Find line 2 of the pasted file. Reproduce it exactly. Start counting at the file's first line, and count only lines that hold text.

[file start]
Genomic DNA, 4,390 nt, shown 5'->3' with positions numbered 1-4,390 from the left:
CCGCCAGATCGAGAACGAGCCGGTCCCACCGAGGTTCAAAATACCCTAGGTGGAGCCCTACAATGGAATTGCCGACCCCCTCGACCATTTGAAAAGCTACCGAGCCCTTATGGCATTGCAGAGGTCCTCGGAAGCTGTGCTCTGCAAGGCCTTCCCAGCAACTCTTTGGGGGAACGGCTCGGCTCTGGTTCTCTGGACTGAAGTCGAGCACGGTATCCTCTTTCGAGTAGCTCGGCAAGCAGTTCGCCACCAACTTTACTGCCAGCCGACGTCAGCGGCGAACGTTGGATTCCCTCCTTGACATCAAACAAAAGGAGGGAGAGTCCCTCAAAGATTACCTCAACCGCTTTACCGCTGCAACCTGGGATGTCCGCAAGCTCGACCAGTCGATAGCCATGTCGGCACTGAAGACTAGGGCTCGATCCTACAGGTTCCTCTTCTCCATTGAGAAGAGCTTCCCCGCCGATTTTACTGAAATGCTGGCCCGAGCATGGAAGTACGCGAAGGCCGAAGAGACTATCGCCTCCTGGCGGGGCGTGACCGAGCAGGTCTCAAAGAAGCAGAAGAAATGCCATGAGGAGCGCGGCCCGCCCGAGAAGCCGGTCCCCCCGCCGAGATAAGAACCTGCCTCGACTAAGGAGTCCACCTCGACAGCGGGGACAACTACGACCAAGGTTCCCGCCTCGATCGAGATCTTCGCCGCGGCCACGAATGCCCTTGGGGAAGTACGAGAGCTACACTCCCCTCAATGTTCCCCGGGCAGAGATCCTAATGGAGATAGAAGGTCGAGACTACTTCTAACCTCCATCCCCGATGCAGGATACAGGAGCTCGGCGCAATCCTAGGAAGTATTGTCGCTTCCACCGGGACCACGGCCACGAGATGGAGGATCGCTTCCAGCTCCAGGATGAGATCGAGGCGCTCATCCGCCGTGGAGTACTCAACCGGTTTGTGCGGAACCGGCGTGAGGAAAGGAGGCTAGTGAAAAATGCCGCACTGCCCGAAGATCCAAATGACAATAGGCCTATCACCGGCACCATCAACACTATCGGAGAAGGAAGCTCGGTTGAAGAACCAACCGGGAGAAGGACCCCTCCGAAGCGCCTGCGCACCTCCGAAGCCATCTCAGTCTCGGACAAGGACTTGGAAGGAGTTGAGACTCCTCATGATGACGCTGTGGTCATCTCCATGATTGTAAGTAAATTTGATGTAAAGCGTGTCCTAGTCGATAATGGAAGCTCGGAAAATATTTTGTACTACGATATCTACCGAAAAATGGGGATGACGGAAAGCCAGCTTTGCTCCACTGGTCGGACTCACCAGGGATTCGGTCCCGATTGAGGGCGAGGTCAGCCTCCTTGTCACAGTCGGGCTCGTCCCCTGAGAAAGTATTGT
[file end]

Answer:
CCGCCAGATCGAGAACGAGCCGGTCCCACCGAGGTTCAAAATACCCTAGGTGGAGCCCTACAATGGAATTGCCGACCCCCTCGACCATTTGAAAAGCTACCGAGCCCTTATGGCATTGCAGAGGTCCTCGGAAGCTGTGCTCTGCAAGGCCTTCCCAGCAACTCTTTGGGGGAACGGCTCGGCTCTGGTTCTCTGGACTGAAGTCGAGCACGGTATCCTCTTTCGAGTAGCTCGGCAAGCAGTTCGCCACCAACTTTACTGCCAGCCGACGTCAGCGGCGAACGTTGGATTCCCTCCTTGACATCAAACAAAAGGAGGGAGAGTCCCTCAAAGATTACCTCAACCGCTTTACCGCTGCAACCTGGGATGTCCGCAAGCTCGACCAGTCGATAGCCATGTCGGCACTGAAGACTAGGGCTCGATCCTACAGGTTCCTCTTCTCCATTGAGAAGAGCTTCCCCGCCGATTTTACTGAAATGCTGGCCCGAGCATGGAAGTACGCGAAGGCCGAAGAGACTATCGCCTCCTGGCGGGGCGTGACCGAGCAGGTCTCAAAGAAGCAGAAGAAATGCCATGAGGAGCGCGGCCCGCCCGAGAAGCCGGTCCCCCCGCCGAGATAAGAACCTGCCTCGACTAAGGAGTCCACCTCGACAGCGGGGACAACTACGACCAAGGTTCCCGCCTCGATCGAGATCTTCGCCGCGGCCACGAATGCCCTTGGGGAAGTACGAGAGCTACACTCCCCTCAATGTTCCCCGGGCAGAGATCCTAATGGAGATAGAAGGTCGAGACTACTTCTAACCTCCATCCCCGATGCAGGATACAGGAGCTCGGCGCAATCCTAGGAAGTATTGTCGCTTCCACCGGGACCACGGCCACGAGATGGAGGATCGCTTCCAGCTCCAGGATGAGATCGAGGCGCTCATCCGCCGTGGAGTACTCAACCGGTTTGTGCGGAACCGGCGTGAGGAAAGGAGGCTAGTGAAAAATGCCGCACTGCCCGAAGATCCAAATGACAATAGGCCTATCACCGGCACCATCAACACTATCGGAGAAGGAAGCTCGGTTGAAGAACCAACCGGGAGAAGGACCCCTCCGAAGCGCCTGCGCACCTCCGAAGCCATCTCAGTCTCGGACAAGGACTTGGAAGGAGTTGAGACTCCTCATGATGACGCTGTGGTCATCTCCATGATTGTAAGTAAATTTGATGTAAAGCGTGTCCTAGTCGATAATGGAAGCTCGGAAAATATTTTGTACTACGATATCTACCGAAAAATGGGGATGACGGAAAGCCAGCTTTGCTCCACTGGTCGGACTCACCAGGGATTCGGTCCCGATTGAGGGCGAGGTCAGCCTCCTTGTCACAGTCGGGCTCGTCCCCTGAGAAAGTATTGT